On 21 September 2012, the IoD published a report, Britain’s Shale Gas Potential,1 which concluded that shale gas has the potential to create jobs, generate tax revenues, reduce imports, accelerate the move away from coal and support the growth of renewables. Although exploration is still at an early phase, the UK has substantial quantities of shale gas in place that have the potential to support the creation of an important new industry in parts of the country that need it most. The report also detailed the results of a survey of over 1,000 IoD members, which found that businesses are in favour of careful, well-regulated shale gas development in the UK.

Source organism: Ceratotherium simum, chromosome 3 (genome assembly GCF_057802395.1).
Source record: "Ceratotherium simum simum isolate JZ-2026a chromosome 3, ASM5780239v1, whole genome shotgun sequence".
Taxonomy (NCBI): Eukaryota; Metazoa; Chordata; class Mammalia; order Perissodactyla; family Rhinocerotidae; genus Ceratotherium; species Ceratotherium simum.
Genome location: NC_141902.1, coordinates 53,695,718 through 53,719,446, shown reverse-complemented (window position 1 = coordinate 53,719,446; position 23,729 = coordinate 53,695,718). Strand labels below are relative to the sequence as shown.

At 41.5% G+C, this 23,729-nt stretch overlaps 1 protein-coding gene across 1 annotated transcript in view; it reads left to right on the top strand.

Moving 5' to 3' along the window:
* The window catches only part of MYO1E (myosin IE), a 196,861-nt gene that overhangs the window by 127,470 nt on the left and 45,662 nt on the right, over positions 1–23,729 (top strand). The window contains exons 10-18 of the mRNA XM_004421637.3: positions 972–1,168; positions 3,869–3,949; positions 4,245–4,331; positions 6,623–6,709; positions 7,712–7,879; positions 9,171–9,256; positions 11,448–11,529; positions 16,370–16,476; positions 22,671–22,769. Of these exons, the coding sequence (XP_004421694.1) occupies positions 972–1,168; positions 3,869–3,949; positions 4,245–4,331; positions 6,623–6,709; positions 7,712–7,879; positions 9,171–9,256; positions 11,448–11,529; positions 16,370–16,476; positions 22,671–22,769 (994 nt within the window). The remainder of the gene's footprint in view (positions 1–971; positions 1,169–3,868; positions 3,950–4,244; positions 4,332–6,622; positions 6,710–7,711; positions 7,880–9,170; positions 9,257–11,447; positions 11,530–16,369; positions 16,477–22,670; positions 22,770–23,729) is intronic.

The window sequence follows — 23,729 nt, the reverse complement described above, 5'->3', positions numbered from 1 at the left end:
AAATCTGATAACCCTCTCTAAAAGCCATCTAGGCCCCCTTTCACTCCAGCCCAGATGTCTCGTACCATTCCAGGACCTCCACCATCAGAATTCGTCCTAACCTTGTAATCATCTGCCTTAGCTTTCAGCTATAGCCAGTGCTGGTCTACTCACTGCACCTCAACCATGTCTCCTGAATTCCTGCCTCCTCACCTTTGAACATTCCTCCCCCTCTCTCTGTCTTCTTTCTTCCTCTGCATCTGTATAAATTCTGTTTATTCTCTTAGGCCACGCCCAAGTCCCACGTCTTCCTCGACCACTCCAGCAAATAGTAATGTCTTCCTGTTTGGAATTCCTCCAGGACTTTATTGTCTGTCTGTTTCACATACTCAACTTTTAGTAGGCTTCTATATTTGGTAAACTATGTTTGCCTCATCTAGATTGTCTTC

On 13 December 2012, the Government lifted the temporary moratorium on exploratory hydraulic fracturing, the technique used for extracting shale gas, and announced new seismic controls.
Following the lifting of the moratorium, the IoD has studied in detail how a new shale gas industry could develop. This report, which has been sponsored by Cuadrilla Resources Ltd, examines the history of comparable developments; the economic potential of a UK shale gas industry, focusing on Lancashire as an example of a part of the UK that could gain substantially; and the main barriers to its establishment and growth. It also investigates the partnerships that will need to be set up between the industry, its supply chain, local and national government, education and training institutions, and communities to ensure that local businesses, and local people, benefit from exploration and production.
To see the full report, click here: Infrastructure for Business: Getting Shale Gas Working